Consumer Reports describes new U.S. Food and Drug Administration rules for “metal-on-metal” hip implants, which feature both a ball and a socket coated in a combination of cobalt and chromium.
The new regulations will give manufacturers 90 days in which to file applications including the results of clinical trials and other “valid scientific evidence” showing that the devices are safe and effective. Manufacturers who fail to produce this evidence will be prohibited from selling the implants in the United States.
The all-metal hip implants have generated thousands of reports concerning patients who were injured after the devices broke down and needed replacement after only a few years. They’re also prone to shedding toxic metal debris in patients’ bodies.
In the first of about 11,000 lawsuits pertaining to the DePuy Orthopaedics implant alone, a jury awarded one of the implant recipients $8.3 million.
Consumer Reports says the stricter regulations are sorely needed.
“Incredibly, for the past decade manufacturers have been aggressively marketing the devices as being better than conventional varieties without that evidence, to the great harm of patients,” the piece says.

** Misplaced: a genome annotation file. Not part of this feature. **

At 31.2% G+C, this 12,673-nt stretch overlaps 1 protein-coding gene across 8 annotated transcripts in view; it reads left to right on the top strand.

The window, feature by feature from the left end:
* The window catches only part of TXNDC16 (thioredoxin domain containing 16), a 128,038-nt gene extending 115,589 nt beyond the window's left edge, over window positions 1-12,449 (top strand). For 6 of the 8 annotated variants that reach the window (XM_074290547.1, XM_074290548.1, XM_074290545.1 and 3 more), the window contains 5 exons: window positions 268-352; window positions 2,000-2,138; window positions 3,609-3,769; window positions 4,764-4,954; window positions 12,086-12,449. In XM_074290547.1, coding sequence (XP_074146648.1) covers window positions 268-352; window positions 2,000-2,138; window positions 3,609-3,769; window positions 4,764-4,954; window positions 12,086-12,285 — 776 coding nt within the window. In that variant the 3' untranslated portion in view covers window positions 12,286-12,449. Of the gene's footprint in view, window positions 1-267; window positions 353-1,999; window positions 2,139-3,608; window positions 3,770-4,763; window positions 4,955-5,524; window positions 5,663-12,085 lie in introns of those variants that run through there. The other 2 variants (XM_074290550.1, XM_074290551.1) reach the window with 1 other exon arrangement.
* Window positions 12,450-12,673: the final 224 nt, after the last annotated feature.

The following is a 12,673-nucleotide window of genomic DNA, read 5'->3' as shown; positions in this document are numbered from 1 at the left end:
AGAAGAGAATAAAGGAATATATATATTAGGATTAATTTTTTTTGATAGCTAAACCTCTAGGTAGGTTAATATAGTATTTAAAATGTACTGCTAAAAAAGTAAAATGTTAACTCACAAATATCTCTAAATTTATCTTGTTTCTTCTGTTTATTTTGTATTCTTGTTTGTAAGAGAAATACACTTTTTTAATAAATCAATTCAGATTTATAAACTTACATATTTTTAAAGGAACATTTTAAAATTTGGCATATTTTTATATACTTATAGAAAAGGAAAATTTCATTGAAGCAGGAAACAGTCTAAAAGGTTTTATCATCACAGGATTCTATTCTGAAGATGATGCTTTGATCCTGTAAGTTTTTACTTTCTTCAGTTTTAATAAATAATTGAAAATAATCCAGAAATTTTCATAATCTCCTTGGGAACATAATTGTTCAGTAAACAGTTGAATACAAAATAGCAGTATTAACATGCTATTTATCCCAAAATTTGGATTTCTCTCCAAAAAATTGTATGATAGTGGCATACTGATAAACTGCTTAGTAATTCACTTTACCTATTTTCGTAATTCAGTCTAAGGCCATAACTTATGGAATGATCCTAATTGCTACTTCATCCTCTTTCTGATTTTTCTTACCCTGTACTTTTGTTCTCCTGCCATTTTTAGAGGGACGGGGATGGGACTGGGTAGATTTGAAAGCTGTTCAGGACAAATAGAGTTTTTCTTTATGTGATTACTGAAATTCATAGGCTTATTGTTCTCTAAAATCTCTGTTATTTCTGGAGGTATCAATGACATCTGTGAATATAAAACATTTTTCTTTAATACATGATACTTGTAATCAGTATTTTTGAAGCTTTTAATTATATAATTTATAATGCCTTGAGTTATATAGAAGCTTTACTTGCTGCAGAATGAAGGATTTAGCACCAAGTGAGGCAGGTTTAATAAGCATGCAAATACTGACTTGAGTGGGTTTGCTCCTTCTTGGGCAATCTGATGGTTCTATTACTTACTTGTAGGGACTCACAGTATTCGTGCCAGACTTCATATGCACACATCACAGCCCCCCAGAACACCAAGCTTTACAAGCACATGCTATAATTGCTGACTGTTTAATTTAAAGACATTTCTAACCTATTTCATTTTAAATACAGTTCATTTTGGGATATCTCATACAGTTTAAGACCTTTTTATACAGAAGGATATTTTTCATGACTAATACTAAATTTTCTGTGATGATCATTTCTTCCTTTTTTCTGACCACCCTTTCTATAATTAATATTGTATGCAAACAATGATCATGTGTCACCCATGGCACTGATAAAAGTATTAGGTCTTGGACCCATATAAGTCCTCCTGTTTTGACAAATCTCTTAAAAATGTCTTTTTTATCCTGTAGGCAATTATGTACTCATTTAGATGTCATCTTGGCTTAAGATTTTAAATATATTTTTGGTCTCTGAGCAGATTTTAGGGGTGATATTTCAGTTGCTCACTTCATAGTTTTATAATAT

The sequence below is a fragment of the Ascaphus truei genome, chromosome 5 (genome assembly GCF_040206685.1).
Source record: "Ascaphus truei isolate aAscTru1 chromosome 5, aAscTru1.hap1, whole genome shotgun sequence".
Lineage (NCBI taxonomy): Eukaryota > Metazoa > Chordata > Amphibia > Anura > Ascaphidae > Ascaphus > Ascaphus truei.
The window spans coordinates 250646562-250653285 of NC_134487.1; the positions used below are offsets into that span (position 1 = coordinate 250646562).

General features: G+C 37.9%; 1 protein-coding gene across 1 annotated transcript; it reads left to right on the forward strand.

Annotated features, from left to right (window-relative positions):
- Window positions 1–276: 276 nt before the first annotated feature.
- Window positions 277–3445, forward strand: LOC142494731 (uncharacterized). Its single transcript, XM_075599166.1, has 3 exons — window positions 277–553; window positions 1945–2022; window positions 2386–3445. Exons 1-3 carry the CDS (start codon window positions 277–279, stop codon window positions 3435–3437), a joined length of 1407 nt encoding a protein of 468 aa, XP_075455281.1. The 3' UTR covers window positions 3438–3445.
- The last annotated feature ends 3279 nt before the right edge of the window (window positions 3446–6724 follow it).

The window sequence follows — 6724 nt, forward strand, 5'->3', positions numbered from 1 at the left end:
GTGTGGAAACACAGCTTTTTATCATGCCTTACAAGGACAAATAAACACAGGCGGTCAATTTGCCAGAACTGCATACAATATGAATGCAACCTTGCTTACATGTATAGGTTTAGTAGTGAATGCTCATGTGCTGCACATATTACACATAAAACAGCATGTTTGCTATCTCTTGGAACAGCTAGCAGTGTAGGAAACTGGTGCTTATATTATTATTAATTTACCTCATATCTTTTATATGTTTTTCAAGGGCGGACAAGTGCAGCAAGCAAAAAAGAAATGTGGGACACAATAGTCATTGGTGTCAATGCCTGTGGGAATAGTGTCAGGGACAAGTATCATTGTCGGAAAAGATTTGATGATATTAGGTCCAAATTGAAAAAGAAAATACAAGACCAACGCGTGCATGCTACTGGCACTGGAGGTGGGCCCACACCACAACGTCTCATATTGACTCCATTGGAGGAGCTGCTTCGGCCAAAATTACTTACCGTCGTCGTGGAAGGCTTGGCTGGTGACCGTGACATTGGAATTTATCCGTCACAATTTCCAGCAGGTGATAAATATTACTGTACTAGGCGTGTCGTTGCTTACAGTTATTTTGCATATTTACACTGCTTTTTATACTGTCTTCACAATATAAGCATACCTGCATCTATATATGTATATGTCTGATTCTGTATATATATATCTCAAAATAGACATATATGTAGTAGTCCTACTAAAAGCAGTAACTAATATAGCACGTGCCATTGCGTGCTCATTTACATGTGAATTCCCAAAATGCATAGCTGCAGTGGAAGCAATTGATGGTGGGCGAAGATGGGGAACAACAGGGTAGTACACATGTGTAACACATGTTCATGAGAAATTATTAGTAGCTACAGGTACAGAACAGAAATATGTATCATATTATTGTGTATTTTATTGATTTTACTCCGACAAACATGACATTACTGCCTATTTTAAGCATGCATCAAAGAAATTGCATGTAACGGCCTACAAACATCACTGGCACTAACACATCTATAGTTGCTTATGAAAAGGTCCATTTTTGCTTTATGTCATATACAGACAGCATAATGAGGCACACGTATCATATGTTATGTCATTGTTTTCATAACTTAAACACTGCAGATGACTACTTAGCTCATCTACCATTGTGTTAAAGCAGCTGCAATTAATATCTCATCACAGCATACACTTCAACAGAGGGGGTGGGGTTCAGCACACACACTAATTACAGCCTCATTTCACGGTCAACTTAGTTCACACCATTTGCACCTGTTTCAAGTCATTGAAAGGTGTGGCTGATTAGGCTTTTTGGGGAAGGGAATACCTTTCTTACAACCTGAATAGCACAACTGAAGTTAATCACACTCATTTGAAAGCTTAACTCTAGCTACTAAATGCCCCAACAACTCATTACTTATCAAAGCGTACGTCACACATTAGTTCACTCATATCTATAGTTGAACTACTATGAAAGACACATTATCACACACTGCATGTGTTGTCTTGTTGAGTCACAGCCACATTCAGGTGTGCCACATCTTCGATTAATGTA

The FDA says that if you have an all-metal hip implant, you should watch out for the following symptoms:
- Swelling, numbness, noise (such as a popping, grinding, clicking or squeaking of the hip implant), and/or a change in ability to walk.
- Skin rash.
- Deterioration in hearing or eyesight.
- Mental changes such as depression or cognitive impairment.
- Kidney problems
- Thyroid dysfunction, including neck discomfort, fatigue, weight gain or feeling cold.
You should consult with a doctor if you have any ongoing symptoms or health concerns from a DePuy hip implant. If you have significant injuries, you should also consult with a DePuy hip lawyer to discuss your legal rights.
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